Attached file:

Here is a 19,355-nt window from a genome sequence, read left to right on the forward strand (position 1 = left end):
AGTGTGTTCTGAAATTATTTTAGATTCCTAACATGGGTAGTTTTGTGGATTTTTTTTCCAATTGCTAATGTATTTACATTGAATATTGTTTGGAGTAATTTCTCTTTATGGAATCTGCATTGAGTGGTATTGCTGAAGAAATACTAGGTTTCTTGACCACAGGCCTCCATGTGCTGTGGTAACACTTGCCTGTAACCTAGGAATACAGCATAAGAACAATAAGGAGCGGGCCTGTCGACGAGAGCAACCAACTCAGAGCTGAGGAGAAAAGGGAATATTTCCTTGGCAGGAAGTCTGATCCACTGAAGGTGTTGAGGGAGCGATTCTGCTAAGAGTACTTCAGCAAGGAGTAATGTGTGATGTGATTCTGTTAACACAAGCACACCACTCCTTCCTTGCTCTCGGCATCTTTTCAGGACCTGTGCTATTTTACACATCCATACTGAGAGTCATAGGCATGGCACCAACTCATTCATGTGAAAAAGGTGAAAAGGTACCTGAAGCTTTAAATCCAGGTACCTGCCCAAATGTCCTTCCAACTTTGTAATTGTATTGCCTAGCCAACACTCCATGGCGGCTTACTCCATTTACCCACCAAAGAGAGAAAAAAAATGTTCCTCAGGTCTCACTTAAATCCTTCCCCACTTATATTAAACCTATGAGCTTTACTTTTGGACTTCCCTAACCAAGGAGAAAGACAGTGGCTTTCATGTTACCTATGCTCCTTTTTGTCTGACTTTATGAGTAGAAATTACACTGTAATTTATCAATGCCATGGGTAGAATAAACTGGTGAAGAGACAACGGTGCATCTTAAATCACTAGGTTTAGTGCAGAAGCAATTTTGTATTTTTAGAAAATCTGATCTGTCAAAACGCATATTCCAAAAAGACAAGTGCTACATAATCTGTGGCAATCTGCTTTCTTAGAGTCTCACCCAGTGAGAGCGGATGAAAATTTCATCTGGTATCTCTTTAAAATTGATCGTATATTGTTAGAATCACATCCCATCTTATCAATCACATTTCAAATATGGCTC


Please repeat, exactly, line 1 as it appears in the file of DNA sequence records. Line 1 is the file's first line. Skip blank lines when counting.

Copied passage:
Here is a 19,355-nt window from a genome sequence, read left to right on the forward strand (position 1 = left end):